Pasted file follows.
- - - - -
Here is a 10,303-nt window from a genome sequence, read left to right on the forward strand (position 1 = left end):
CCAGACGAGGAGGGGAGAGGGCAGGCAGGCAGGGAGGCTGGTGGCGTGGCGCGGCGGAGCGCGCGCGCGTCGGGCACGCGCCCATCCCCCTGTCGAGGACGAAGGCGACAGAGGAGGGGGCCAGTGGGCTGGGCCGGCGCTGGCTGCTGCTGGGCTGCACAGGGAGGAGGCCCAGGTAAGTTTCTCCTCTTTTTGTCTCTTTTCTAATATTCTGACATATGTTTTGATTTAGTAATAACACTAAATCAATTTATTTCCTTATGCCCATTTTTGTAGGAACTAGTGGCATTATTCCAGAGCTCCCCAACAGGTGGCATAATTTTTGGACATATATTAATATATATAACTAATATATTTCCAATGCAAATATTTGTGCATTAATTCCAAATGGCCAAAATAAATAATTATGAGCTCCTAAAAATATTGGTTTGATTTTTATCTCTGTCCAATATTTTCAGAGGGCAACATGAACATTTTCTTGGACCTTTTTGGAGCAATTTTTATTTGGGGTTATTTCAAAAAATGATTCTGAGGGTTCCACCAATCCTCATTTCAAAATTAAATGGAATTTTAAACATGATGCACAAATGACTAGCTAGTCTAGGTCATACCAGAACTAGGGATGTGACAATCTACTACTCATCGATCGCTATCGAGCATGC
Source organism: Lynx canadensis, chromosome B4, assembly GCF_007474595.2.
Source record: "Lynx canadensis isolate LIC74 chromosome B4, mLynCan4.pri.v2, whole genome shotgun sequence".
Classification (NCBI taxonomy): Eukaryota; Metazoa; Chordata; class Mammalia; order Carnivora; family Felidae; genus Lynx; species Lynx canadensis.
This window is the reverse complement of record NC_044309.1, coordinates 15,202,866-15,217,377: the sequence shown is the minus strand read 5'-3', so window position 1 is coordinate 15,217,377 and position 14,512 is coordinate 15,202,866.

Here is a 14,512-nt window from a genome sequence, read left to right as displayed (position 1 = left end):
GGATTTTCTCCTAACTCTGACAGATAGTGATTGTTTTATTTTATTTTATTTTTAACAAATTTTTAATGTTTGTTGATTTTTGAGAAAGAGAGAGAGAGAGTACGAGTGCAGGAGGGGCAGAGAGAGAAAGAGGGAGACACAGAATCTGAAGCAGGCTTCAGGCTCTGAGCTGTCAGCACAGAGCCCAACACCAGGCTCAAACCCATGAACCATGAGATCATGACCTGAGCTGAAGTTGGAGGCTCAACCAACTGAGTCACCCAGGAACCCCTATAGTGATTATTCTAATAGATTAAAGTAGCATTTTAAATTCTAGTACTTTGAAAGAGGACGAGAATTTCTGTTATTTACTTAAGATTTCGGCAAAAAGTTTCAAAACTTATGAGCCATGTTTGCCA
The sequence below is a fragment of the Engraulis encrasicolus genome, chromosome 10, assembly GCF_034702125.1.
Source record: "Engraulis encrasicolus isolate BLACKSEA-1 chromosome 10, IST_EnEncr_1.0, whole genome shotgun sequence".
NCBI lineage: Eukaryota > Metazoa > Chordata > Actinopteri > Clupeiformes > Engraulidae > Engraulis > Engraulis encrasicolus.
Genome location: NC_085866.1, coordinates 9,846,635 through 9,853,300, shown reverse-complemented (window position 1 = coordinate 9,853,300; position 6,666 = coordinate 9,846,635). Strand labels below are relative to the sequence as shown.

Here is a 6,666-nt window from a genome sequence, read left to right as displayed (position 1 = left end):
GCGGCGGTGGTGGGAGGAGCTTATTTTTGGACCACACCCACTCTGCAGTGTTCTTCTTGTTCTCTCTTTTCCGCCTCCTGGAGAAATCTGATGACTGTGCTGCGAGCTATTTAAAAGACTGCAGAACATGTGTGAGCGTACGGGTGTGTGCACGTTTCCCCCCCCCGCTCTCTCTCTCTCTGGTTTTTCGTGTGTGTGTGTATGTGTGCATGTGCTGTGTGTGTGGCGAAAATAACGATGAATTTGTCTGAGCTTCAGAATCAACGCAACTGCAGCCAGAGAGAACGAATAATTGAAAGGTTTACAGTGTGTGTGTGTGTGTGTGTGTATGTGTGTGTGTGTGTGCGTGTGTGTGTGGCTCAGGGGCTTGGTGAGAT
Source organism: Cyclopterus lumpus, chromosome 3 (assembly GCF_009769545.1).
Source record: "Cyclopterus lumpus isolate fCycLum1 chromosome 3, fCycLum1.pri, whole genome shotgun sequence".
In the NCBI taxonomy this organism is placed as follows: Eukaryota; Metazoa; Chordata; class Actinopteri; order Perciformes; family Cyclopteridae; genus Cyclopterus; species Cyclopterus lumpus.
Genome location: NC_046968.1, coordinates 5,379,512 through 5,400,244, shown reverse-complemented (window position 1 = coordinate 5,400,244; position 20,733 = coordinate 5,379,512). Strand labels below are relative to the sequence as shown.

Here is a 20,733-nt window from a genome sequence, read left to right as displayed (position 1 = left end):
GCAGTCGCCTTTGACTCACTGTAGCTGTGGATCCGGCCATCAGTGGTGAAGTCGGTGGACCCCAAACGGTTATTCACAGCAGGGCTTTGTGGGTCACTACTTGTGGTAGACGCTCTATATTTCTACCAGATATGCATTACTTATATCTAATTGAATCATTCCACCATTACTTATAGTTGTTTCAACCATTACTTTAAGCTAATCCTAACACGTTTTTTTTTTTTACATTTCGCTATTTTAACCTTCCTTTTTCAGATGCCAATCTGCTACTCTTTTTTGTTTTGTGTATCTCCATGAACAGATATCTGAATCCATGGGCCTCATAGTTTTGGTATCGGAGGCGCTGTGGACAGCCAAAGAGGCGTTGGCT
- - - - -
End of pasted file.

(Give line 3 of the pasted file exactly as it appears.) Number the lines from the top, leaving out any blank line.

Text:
Source organism: Lynx canadensis, chromosome B4, assembly GCF_007474595.2.